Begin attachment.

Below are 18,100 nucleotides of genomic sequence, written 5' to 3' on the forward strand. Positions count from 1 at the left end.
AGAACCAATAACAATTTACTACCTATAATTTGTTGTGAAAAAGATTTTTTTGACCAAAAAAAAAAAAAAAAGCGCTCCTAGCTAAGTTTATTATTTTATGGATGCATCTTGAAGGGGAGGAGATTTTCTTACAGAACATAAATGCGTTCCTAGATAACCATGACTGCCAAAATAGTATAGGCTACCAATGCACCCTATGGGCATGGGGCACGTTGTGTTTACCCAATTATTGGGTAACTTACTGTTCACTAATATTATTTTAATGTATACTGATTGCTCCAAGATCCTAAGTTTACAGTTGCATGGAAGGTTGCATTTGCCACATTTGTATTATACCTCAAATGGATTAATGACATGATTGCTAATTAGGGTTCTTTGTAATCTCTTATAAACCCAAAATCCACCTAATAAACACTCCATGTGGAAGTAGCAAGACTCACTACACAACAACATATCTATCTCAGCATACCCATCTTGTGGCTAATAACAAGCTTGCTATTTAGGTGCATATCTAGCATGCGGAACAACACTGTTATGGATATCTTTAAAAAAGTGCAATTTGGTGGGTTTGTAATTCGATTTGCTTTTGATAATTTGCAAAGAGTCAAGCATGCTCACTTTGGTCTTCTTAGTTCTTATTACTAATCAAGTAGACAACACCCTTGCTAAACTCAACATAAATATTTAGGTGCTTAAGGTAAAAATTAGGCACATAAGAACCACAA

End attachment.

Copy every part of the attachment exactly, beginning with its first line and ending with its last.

Below are 18,100 nucleotides of genomic sequence, written 5' to 3' on the forward strand. Positions count from 1 at the left end.
AGAACCAATAACAATTTACTACCTATAATTTGTTGTGAAAAAGATTTTTTTGACCAAAAAAAAAAAAAAAAGCGCTCCTAGCTAAGTTTATTATTTTATGGATGCATCTTGAAGGGGAGGAGATTTTCTTACAGAACATAAATGCGTTCCTAGATAACCATGACTGCCAAAATAGTATAGGCTACCAATGCACCCTATGGGCATGGGGCACGTTGTGTTTACCCAATTATTGGGTAACTTACTGTTCACTAATATTATTTTAATGTATACTGATTGCTCCAAGATCCTAAGTTTACAGTTGCATGGAAGGTTGCATTTGCCACATTTGTATTATACCTCAAATGGATTAATGACATGATTGCTAATTAGGGTTCTTTGTAATCTCTTATAAACCCAAAATCCACCTAATAAACACTCCATGTGGAAGTAGCAAGACTCACTACACAACAACATATCTATCTCAGCATACCCATCTTGTGGCTAATAACAAGCTTGCTATTTAGGTGCATATCTAGCATGCGGAACAACACTGTTATGGATATCTTTAAAAAAGTGCAATTTGGTGGGTTTGTAATTCGATTTGCTTTTGATAATTTGCAAAGAGTCAAGCATGCTCACTTTGGTCTTCTTAGTTCTTATTACTAATCAAGTAGACAACACCCTTGCTAAACTCAACATAAATATTTAGGTGCTTAAGGTAAAAATTAGGCACATAAGAACCACAA